Tatyana Tolstaya's powerful voice is one of the best in contemporary Russian literature. She wrote many a commentary on modern-day Russia for the New York Review of Books before moving back to Moscow to complete her first novel, The Slynx. Tolstaya is a descendant of the great Leo Tolstoy but that might be beside the point.
The Slynx is a brilliantly imaginative satire set in a hypothetical Moscow two hundred years after an event termed "the Blast." The Blast has forever altered the landscape of Moscow. People now live with mutations, called Consequences. Some have cockscombs growing everywhere, some have three legs and then there are the Degenerators who are humans in doglike bodies. Some "Oldeners" still linger on. Their only Consequence is that they remain unchanged and seemingly live forever. They remember life before the Blast and moan the primitive cultural mores of the society they live in, where only the wheel has been invented thus far and the yoke is just catching on. This feudal landscape is ruled by Fyodor Kuzmich, Glorybe, a tyrant who rules with an iron hand. Kuzmich passes off all Russian literature as his own works and issues decrees at the drop of a hat to keep the public ignorant and docile.
The primary protagonist of The Slynx is a young scribe, Benedikt. His job is to copy all of Kuzmich's "works" on to bark, for use by the public. Benedikt marries a coworker, Olenka, and discovers the wonder of books through his father-in-law, Kudeyar Kudeyarich. His father-in-law, however, harbors nefarious plans to oust the current regime. Benedikt's love of books soon turns ugly and Kudeyarich channels this force to implement his own evil designs.
The Slynx is translated fluidly by Jamey Gambrell. One wonders how she worked in intelligent phrases such as: "You feel sorry for someone. Must be feelosophy." Tolstaya's descriptions of the futuristic backdrop where people eat and trade mice as currency are bizarre yet not hugely so. Sometimes she seems to be so in love with her own creation that the storyline tends to wander. But she does not stray too far and her prose dripping with rich imagery more than makes up for it.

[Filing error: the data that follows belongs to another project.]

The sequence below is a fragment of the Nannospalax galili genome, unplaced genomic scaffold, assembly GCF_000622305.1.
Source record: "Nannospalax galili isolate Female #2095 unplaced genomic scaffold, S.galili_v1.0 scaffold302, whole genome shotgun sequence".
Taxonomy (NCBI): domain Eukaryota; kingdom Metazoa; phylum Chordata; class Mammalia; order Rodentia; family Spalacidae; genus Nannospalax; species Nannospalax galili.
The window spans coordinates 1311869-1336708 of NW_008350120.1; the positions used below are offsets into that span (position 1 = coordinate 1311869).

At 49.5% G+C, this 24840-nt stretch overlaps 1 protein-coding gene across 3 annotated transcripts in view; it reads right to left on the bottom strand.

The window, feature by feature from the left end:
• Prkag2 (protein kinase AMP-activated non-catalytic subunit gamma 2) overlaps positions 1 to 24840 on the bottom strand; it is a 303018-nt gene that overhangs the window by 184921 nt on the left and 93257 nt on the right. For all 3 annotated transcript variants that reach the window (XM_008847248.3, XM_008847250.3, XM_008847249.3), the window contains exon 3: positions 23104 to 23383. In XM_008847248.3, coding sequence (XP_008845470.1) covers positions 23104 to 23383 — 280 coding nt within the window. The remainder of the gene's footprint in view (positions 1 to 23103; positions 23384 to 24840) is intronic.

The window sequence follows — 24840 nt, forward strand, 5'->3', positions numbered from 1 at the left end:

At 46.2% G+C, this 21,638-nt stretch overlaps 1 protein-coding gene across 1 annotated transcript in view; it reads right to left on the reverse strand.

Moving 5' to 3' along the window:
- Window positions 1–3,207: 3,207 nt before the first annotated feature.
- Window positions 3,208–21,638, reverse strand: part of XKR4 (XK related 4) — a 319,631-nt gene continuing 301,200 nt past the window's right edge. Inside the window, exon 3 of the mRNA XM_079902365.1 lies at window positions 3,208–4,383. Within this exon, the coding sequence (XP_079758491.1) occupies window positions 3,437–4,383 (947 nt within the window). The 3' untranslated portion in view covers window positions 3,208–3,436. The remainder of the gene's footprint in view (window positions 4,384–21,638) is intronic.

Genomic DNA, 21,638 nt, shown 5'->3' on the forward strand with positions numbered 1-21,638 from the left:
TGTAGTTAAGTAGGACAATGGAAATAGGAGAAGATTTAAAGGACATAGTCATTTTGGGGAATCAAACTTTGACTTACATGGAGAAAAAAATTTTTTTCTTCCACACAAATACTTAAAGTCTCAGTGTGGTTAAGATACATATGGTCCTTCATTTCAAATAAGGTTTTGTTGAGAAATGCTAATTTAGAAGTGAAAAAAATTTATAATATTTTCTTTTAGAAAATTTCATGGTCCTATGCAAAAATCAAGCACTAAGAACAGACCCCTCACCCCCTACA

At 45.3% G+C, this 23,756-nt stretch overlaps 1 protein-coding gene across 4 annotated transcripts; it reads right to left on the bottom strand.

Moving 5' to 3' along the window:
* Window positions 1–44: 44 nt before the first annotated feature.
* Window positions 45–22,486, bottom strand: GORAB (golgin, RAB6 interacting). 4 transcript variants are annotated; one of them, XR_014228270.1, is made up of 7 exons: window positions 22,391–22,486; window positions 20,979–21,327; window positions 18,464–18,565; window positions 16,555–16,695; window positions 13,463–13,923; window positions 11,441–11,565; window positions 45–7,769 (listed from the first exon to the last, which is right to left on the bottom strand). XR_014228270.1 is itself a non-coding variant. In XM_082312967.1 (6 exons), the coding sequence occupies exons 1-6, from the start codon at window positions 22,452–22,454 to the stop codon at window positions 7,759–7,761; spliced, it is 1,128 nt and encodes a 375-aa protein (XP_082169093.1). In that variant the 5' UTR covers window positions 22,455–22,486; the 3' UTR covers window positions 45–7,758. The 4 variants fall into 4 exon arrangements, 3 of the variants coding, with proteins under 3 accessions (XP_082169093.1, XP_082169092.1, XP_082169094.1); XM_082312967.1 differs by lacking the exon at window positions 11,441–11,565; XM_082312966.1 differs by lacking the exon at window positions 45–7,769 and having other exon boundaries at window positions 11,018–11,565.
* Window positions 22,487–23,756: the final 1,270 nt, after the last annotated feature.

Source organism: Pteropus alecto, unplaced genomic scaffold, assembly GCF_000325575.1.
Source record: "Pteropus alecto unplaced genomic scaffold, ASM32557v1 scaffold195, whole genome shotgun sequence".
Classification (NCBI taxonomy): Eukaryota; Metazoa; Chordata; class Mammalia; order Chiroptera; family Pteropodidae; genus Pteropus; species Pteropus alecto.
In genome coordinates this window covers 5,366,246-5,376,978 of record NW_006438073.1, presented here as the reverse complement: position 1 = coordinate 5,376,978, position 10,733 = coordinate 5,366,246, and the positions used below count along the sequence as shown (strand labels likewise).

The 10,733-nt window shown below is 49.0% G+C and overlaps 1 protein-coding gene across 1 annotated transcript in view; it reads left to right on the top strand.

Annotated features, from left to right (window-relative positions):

Tolstaya's futuristic Russia might not be very different from the one she often complains about. "Why is it that everything keeps mutating, everything?" laments an Oldener, "People, well all right, but the language, concepts, meaning! Huh? Russia! Everything gets twisted up in knots." The perils of a society in which "Freethinking" is a crime and where an indifferent populace can be "evil" are ably brought out by the gifted Tolstaya. "There is no worse enemy than indifference," she warns, "all evil in fact comes from the silent acquiescence of the indifferent." The scary "Slynx," in the novel, is a metaphor for all the evil that is waiting to rear its ugly head on a sleeping people.
The Slynx's descriptions of a tyrannical society might be too simplistic to apply to Russia. Its reception in the country has been mixed. The newspaper Vechernaya Moskva commented: "After all that we have read and thought over about Russia during the last fifteen years, this repetition of old school lessons is really confusing. There is a surfeit of caricatures of the intellegentsia, of anti-utopias depicting the degradation and decay of the national consciousness, and postmodernistic variations on the theme of literary-centrism." That having been said, Tolstaya's haunting prose serves as a chilling reminder of the way things could be, especially when government censorship and other controls move silently back in. The "Slynx" is never too far away. History, as they say, does tend to repeat itself.